Reflecting on Racism and Race Equality in Scottish Education
Date: Tuesday 18th May 2021, 4pm – 5.30pm
Venue: MS TEAMS. A link will be sent to registrants to access the event.
Recording of the event:
4:10-4:25: Presentation 1: ‘I bring my hijab, my colour and my culture into the classroom’: A Pedagogy of Justice: Making the Hidden Curriculum Visible, Khadija Mohammed
4:25- 4:40: Presentation 2: “The Times When it Hurts” Exploring school Experiences of Students of Colour, Jacquelyn Kennelly
4:40- 4:55: Presentation 3: Decolonising the Curriculum through a global citizenship lens: The Humari Pehchan (Who am I?) Project, Dr Nighet Riaz
4:55- 5:25: Q&A
Race and racism is a central issue in our society and schools. In this webinar, we are focusing on the identities of BME teachers, students’ experiences and the curriculum. Drawing upon some findings from research activities, the presenters will discuss key ideas on race equality and antiracist education and they will consider some of the implications of these for policy, research and practice.
There will be time to reflect on the presentations and generate questions that will lead to a purposeful dialogue.
‘I bring my hijab, my colour and my culture into the classroom’:
A Pedagogy of Justice: Making the Hidden Curriculum Visible
This workshop draws on qualitative research conducted with black and minority ethnic (BME) teachers from the West of Scotland. It examines the concept of the hidden curriculum and explores how BME teachers use their cultural, religious and linguistic identities in the classroom to benefit the children they teach. This workshop will include vignettes to prompt discussions on how the teachers’ diverse identities provoke and disrupt the implicit values, attitudes and beliefs children learn through the everyday experiences of attending school.
By identifying the enablers and barriers to BME teachers utilising these skills, the research findings inform our understanding of teachers working in culturally diverse classrooms. If we are serious about equality and social justice, there are underpinning issues about the identities of BME teachers that require further exploration
“The Times When it Hurts” Exploring school Experiences of Students of Colour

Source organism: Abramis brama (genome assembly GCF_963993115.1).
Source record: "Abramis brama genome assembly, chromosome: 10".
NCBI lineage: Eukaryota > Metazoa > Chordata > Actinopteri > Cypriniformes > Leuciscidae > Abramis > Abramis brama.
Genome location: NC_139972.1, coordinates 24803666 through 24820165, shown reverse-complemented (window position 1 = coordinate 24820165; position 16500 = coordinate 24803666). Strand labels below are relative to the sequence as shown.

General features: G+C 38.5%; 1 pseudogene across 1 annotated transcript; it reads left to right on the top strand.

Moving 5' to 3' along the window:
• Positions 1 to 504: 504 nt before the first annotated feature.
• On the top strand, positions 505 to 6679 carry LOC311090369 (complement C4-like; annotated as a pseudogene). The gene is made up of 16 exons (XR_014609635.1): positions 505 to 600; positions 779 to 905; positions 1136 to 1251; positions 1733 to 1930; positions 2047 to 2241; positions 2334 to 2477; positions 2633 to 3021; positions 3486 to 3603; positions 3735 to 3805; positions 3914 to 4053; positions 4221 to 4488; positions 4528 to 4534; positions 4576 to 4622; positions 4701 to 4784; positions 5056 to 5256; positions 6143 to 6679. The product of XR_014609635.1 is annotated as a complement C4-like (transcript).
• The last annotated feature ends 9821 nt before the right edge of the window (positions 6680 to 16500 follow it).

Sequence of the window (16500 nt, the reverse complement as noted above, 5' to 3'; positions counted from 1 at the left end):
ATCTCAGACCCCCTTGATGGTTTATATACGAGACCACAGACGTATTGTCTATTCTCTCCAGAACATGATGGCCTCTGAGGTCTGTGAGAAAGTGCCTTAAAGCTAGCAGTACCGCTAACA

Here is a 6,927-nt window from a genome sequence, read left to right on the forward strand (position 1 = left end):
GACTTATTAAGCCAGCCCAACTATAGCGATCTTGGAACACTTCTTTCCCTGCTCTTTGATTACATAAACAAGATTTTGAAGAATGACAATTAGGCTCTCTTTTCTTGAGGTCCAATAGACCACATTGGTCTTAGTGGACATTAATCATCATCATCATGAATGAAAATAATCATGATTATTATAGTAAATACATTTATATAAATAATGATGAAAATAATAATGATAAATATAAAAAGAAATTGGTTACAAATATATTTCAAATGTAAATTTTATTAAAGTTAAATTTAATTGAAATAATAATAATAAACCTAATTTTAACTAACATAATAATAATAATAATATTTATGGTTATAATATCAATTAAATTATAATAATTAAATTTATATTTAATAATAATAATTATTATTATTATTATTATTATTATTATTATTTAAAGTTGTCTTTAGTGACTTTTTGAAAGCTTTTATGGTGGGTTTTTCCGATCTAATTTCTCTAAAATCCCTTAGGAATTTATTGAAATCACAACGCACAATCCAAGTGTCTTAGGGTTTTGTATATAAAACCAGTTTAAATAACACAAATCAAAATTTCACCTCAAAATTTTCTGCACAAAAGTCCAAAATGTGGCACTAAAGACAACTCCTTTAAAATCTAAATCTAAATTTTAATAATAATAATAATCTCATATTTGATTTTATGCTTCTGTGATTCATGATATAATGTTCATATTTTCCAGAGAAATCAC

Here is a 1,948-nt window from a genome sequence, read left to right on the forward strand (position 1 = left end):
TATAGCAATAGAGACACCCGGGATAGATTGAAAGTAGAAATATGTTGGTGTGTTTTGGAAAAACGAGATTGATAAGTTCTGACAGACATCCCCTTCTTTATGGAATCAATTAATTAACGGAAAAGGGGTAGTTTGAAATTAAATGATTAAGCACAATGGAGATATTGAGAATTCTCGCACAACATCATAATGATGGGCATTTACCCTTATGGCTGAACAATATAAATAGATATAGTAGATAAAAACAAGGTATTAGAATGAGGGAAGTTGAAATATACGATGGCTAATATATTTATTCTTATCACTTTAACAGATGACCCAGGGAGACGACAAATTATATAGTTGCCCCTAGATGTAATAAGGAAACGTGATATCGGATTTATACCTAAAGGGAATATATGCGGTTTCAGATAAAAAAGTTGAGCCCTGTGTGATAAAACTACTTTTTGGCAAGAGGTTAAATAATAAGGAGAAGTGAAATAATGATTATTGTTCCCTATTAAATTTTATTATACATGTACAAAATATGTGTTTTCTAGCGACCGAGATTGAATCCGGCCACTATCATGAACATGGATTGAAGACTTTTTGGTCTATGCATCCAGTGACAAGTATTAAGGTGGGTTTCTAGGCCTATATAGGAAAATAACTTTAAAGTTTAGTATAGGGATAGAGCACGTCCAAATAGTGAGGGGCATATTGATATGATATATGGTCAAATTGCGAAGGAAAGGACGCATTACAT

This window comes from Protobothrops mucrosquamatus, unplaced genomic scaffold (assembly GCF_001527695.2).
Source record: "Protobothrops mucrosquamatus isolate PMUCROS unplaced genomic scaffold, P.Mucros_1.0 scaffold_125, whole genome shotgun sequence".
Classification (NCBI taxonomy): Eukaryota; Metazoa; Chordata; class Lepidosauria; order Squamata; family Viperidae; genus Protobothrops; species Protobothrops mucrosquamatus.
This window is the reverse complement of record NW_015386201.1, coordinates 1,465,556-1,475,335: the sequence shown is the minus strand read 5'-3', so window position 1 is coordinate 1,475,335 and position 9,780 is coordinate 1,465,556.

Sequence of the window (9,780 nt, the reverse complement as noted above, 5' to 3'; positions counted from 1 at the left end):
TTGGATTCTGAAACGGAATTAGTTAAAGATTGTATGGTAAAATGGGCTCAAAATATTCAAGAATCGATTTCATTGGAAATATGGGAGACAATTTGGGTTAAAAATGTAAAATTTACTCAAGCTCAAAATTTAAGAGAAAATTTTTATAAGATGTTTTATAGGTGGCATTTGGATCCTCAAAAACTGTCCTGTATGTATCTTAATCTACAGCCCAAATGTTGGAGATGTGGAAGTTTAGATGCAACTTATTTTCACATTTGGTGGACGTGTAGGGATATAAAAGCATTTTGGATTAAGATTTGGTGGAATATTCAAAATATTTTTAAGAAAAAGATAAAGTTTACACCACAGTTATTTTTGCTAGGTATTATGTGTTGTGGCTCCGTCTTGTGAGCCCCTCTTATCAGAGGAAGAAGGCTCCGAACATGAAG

This presentation discusses the main points of a recently published paper focusing on racism in a Scottish secondary school, drawing on data from focus groups with secondary students of colour. The study explores the students’ reflections on enactments of inequity, bias and privilege. The findings indicated students of colour in this school experienced racism, but felt the need to diminish or ignore these experiences. While the students felt discriminated against due to race, they did not feel that these interactions were addressed by their school. The necessity of race talk in schools and opportunities for hearing voices of colour was highlighted by utilizing a Critical Race Theory (CRT) framework. Implications for teachers, research, and educational policy have been identified. The presentation will conclude with suggestions for more explicit focus on race in the classrooms, curriculum and policies.
Decolonising the Curriculum through a global citizenship lens
Dr Nighet Riaz
Scotland’s curricular intention has been to imbricate global citizenship throughout the curriculum (Biesta:2008), so that it presents as a cross-curricular and whole school approach. However, there is debate if the Curriculum for Excellence opens up critical spaces for ‘a complex, ethical understanding and calls to action related to global injustices and political responsibilities’ (Swanson and Pashby:2016, 4) or where the discourse could stand for progressivism yet does not disturb the national narrative, where activism is written out of the story, focusing on ‘responsible citizenship’. This focus reinforces ‘the ontological and epistemic supremacy and privilege of the West (Swanson:2015 in Swanson and Pashby:2016, 5) through the erasure of global events such as climate change, #BlackLivesMatter, to engage children and young people.
The author and fellow Scottish Association of Minority Ethnic Educators (SAMEE) wanted to explore how policies could be made more progressive through an activist lens and will outline a project which aims to actualise aspects of global citizenship through the use of linguistic capital and climate justice.
The ‘Humari Pehchaan’ (Who am I?) project emerged as part of a journey of how the author situated herself in the colonial story where she describes her journey from compulsory to higher education (Riaz in Moncrieffe et al: 2020) and conversations with SAMEE members. It was coupled with a previous public call to address the lack of implementation of Urdu as a heritage language in the Languages 2+1 Language Policy in the school curriculum in Glasgow (Stewart, 8th February, 2018).
Biesta, G.J.J. (2008). What kind of citizen? What kind of democracy? Citizenship Education and the Scottish Curriculum for Excellence. Scottish Educational Review, 40(2), pp.38-52.
Moncrieffe, M., Race, R., Harris, R., Chetty, D., Riaz, N., Ayling, P., Arphattananon, T., Nasilbullov, K., Kopylova, N. and Steinburg, S. (2020) Decolonising the Curriculum-Transnational Perspectives.
Stewart, C. (2018) Council ‘failing Glasgow’s diverse pupils’ as Urdu classes dwindle https://www.glasgowtimes.co.uk/news/15963673.council-failing-glasgows-diverse-pupils-urdu-classes-dwindle/ (8th February 2018)
Swanson, D.M. and Pashby, K. (2016) Towards a critical global citizenship?: a comparative analysis of GC education discourses in Scotland and Alberta. Journal of Research in Curriculum and Instruction, 20(3), pp.184-195.